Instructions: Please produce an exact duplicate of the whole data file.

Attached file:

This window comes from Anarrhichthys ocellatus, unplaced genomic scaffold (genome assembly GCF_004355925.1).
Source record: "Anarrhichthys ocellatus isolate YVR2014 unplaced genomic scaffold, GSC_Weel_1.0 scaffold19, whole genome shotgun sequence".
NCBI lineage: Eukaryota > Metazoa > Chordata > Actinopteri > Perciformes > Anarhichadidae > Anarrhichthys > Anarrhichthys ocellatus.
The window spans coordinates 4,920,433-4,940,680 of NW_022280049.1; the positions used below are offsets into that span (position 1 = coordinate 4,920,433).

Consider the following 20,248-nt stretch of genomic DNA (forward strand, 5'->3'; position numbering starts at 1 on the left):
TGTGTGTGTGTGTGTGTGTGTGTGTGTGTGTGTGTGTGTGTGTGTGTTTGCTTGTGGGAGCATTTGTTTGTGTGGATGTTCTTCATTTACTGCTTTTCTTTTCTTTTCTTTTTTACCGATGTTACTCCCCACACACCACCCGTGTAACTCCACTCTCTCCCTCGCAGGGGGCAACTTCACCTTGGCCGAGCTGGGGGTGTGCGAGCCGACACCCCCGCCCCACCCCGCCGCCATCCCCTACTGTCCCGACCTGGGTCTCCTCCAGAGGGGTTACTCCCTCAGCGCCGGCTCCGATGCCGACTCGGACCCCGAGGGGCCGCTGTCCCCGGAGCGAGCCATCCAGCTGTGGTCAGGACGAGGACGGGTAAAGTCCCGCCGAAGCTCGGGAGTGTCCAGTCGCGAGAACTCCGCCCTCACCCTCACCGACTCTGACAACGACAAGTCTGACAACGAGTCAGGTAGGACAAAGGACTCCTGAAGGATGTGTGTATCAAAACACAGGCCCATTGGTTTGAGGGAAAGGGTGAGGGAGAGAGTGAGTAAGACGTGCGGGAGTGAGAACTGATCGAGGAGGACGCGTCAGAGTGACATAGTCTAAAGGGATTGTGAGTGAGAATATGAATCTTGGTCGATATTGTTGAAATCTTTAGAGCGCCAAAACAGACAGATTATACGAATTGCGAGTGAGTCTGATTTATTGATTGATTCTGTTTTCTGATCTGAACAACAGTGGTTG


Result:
This window comes from Anarrhichthys ocellatus, unplaced genomic scaffold (genome assembly GCF_004355925.1).
Source record: "Anarrhichthys ocellatus isolate YVR2014 unplaced genomic scaffold, GSC_Weel_1.0 scaffold19, whole genome shotgun sequence".
NCBI lineage: Eukaryota > Metazoa > Chordata > Actinopteri > Perciformes > Anarhichadidae > Anarrhichthys > Anarrhichthys ocellatus.
The window spans coordinates 4,920,433-4,940,680 of NW_022280049.1; the positions used below are offsets into that span (position 1 = coordinate 4,920,433).

Consider the following 20,248-nt stretch of genomic DNA (forward strand, 5'->3'; position numbering starts at 1 on the left):
TGTGTGTGTGTGTGTGTGTGTGTGTGTGTGTGTGTGTGTGTGTGTGTTTGCTTGTGGGAGCATTTGTTTGTGTGGATGTTCTTCATTTACTGCTTTTCTTTTCTTTTCTTTTTTACCGATGTTACTCCCCACACACCACCCGTGTAACTCCACTCTCTCCCTCGCAGGGGGCAACTTCACCTTGGCCGAGCTGGGGGTGTGCGAGCCGACACCCCCGCCCCACCCCGCCGCCATCCCCTACTGTCCCGACCTGGGTCTCCTCCAGAGGGGTTACTCCCTCAGCGCCGGCTCCGATGCCGACTCGGACCCCGAGGGGCCGCTGTCCCCGGAGCGAGCCATCCAGCTGTGGTCAGGACGAGGACGGGTAAAGTCCCGCCGAAGCTCGGGAGTGTCCAGTCGCGAGAACTCCGCCCTCACCCTCACCGACTCTGACAACGACAAGTCTGACAACGAGTCAGGTAGGACAAAGGACTCCTGAAGGATGTGTGTATCAAAACACAGGCCCATTGGTTTGAGGGAAAGGGTGAGGGAGAGAGTGAGTAAGACGTGCGGGAGTGAGAACTGATCGAGGAGGACGCGTCAGAGTGACATAGTCTAAAGGGATTGTGAGTGAGAATATGAATCTTGGTCGATATTGTTGAAATCTTTAGAGCGCCAAAACAGACAGATTATACGAATTGCGAGTGAGTCTGATTTATTGATTGATTCTGTTTTCTGATCTGAACAACAGTGGTTG